“There is a need to review the way in which non-payment of rental can be handled to prevent unpaid rentals especially from well-off individuals,” he points out.
Interestingly, he says students used to give notice on their flats over the varsity period and this led to the normal annual jump in vacancies in small flats from November to February.
However, the increases in varsity numbers has meant an early return to activity in this sector with available flats being taken up very quickly and chances are that there will be a shortage in this market before universities open, he notes.
Spencer says the problem has been caused to an extent by the lack of real willingness by local authorities to see new development take place to the western and north western side of the city, though there is now evidence of some development in the eastern part of town on the N8 towards the airport including a development of property for sale by Old Mutual.
According to Glenda Taylor, high demand is for secure estates and family homes located near schools while flats and homes located close to universities are in demand from October until March as parents seek accommodation for their children to occupy during their tertiary education.
Taylor explains that young professionals prefer sectional title units as they look for safe and secure apartments or homes to live in while a significant new trend is that of returning expats.
“We have found a substantial increase in enquiries from returning ex-patriots leaving the financially distressed Eurozone in search of greener pastures back home,” says Taylor.
These expats are reportedly seeking luxury homes and some people from Johannesburg rent first while looking to buy in Cape Town.
Taylor says that the current stable interest rate bodes well not only for the buy-to-let market, but also for the existing landlords who are feeling more comfortable with market related rentals.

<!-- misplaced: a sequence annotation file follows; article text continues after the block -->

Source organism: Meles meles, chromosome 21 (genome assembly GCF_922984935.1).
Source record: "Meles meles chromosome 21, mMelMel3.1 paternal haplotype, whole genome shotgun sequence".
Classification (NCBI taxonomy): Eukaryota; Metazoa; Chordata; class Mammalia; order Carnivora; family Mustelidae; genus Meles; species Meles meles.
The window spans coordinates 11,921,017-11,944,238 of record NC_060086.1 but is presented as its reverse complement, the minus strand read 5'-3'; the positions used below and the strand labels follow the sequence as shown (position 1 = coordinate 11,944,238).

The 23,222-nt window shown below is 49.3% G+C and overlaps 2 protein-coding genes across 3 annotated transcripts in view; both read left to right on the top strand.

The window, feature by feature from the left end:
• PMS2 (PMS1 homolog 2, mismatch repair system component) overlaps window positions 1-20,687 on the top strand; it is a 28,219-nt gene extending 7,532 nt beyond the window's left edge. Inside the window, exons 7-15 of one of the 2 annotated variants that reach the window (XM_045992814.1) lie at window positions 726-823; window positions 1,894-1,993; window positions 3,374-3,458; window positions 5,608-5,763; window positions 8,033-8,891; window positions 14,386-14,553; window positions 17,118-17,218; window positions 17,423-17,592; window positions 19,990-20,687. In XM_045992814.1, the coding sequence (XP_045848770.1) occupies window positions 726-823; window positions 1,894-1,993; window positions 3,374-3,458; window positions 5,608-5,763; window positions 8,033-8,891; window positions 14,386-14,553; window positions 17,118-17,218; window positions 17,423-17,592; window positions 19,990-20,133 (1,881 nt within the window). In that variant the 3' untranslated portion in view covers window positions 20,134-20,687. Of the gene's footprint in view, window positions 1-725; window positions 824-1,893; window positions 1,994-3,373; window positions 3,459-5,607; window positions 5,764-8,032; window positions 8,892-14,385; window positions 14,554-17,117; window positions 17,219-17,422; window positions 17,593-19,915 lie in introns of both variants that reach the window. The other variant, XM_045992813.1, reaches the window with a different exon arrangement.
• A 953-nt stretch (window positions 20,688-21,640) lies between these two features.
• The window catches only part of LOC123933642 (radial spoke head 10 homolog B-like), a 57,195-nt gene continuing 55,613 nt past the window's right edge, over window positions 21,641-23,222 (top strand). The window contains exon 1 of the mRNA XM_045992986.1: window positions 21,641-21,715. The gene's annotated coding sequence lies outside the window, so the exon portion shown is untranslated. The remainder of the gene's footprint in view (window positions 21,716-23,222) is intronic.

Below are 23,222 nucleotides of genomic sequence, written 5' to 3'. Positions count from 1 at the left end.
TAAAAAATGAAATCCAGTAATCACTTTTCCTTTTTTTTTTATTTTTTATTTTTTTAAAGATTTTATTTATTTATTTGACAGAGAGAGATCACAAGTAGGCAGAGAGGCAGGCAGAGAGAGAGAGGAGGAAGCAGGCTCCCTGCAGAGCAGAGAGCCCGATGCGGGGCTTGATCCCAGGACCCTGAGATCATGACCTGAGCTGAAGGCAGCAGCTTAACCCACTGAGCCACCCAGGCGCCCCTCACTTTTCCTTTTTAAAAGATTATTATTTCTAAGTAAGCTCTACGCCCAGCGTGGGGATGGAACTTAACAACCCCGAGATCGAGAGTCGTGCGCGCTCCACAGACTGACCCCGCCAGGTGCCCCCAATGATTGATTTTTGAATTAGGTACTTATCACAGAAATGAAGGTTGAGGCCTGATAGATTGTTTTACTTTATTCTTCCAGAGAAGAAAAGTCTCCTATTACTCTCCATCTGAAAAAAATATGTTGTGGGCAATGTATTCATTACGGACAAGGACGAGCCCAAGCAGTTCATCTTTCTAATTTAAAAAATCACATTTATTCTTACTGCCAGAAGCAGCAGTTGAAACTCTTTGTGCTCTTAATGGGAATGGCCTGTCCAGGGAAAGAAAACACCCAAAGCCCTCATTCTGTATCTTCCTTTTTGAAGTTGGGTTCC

“The gap between bond repayments and rent achievable has narrowed, allowing many landlords the opportunity to recalibrate their expectations, but one must always bear in mind that a rental is not there to pay 100 percent of your bond, but rather in place to subsidise the bond.”
She warns that overpriced properties are likely to sit longer in the market while those priced accordingly will be snapped as soon as they come onto the market.
Trends for buy-to-let
With many property experts expecting interest rates to remain low, three trends will characterise the rental market in 2013, according to Dickens.
She says body corporates will continue to struggle with non-paying owners dragging down entire complexes and putting pressure on the financials of the complex and this will result in special levies being introduced.
Furthermore, she says the financial stability of a complex affects all owners, buy-to-let owners included.
“These buy-to-let owners are not living at the complex and are usually unaware of the severity of financial situation,” she says.
She says that increased electricity costs will continue to put a burden on tenants, many who are already struggling to meet their rental commitments.
Dickens adds that rental escalations have been flat for a number of years and they are starting to see landlords demand better annual rental escalations. – Denise Mhlanga
Denise MhlangaProperty journalist at property24.com